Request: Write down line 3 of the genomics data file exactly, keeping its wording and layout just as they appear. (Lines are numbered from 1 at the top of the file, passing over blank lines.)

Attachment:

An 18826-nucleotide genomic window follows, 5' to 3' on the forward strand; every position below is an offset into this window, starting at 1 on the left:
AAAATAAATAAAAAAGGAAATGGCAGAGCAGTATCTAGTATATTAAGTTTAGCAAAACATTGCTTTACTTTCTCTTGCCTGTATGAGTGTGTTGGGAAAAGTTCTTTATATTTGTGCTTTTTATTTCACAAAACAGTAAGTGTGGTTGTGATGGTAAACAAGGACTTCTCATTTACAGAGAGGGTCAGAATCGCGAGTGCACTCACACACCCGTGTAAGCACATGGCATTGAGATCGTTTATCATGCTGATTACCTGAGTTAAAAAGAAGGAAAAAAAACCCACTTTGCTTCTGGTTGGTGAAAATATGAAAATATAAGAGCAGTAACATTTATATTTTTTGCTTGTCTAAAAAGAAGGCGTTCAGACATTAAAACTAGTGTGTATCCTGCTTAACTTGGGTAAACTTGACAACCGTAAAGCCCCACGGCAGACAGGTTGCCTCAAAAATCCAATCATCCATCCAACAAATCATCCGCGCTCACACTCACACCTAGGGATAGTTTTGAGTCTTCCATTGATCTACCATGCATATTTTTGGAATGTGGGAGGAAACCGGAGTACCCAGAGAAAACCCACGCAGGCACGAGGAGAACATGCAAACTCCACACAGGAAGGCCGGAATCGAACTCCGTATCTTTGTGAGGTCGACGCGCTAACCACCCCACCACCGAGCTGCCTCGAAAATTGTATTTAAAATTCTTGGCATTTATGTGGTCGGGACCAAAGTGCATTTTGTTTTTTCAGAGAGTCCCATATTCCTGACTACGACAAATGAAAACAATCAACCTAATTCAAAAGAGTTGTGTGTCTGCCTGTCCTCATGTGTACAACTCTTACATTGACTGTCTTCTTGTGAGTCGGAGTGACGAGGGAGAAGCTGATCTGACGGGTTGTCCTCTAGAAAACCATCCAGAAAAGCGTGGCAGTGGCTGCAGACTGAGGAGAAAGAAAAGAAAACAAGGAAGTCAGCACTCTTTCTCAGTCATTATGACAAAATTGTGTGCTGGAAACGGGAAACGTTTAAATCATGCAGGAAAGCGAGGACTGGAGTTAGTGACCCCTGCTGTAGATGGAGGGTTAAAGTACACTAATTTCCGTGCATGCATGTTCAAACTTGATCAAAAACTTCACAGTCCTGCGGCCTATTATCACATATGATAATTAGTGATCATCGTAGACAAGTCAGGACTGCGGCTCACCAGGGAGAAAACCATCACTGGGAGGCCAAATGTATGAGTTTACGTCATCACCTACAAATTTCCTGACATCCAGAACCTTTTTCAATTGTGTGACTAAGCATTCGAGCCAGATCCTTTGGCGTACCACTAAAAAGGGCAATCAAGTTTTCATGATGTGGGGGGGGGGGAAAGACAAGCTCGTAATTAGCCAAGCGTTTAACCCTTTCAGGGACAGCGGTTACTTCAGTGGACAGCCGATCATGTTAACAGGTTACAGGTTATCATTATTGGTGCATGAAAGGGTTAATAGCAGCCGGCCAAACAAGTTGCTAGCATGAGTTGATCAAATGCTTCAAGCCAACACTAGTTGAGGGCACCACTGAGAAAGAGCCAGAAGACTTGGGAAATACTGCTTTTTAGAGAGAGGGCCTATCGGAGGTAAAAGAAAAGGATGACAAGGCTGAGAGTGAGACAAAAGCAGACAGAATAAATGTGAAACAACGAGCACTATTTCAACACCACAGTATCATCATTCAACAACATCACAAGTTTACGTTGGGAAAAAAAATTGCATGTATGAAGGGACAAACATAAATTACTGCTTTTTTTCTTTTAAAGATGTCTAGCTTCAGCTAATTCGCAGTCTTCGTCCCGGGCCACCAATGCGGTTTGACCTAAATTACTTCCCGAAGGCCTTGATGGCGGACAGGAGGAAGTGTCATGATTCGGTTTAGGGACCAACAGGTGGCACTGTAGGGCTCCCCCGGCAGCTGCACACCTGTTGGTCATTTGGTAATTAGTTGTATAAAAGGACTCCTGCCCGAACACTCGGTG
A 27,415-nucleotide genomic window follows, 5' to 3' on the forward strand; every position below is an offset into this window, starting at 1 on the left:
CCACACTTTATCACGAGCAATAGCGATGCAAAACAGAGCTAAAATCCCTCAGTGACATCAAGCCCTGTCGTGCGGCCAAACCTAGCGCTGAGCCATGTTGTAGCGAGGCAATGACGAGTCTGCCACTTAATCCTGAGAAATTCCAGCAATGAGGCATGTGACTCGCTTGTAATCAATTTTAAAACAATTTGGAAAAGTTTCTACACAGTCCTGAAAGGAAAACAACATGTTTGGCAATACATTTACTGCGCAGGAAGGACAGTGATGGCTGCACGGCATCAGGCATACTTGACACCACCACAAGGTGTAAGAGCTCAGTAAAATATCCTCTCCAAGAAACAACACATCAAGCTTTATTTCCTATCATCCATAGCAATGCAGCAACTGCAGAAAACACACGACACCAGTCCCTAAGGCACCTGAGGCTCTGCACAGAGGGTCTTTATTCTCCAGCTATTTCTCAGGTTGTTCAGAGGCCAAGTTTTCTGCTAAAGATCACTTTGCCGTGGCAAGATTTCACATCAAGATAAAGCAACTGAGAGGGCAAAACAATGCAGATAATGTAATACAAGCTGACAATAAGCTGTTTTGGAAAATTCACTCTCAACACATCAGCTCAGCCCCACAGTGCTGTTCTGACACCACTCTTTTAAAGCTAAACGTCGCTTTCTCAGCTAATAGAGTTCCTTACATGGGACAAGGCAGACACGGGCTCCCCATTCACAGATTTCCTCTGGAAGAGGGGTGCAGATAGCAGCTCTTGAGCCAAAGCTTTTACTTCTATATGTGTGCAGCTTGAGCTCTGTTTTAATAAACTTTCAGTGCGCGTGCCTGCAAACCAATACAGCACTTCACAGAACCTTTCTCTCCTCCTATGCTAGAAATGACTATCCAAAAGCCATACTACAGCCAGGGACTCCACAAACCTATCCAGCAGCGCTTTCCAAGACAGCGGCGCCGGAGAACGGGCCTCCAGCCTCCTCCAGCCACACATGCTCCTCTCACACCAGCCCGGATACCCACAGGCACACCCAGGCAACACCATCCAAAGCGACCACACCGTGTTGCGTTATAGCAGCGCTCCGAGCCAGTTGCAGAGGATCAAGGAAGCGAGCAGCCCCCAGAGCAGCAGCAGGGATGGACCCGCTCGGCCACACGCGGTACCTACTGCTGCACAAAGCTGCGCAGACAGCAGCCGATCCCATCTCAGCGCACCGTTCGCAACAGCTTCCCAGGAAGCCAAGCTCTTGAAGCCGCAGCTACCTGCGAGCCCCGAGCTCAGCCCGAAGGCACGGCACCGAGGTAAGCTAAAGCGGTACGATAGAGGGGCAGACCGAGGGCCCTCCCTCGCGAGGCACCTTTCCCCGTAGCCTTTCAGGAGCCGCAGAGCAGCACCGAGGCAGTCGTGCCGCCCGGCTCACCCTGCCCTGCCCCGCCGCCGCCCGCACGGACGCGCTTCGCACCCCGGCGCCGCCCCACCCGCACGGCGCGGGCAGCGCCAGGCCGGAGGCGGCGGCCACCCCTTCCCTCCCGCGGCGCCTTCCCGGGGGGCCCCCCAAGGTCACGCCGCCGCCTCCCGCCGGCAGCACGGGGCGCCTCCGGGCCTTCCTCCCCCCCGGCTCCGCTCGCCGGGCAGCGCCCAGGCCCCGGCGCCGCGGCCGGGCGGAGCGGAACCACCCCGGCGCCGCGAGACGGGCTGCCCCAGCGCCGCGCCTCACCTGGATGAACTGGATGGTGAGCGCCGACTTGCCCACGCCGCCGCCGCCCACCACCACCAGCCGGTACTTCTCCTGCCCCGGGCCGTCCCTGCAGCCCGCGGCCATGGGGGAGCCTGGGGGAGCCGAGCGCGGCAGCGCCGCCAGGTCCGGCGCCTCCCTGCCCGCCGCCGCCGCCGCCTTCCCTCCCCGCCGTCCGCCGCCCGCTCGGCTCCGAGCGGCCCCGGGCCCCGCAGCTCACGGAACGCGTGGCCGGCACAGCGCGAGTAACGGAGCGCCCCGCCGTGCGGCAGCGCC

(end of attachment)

A 27,415-nucleotide genomic window follows, 5' to 3' on the forward strand; every position below is an offset into this window, starting at 1 on the left: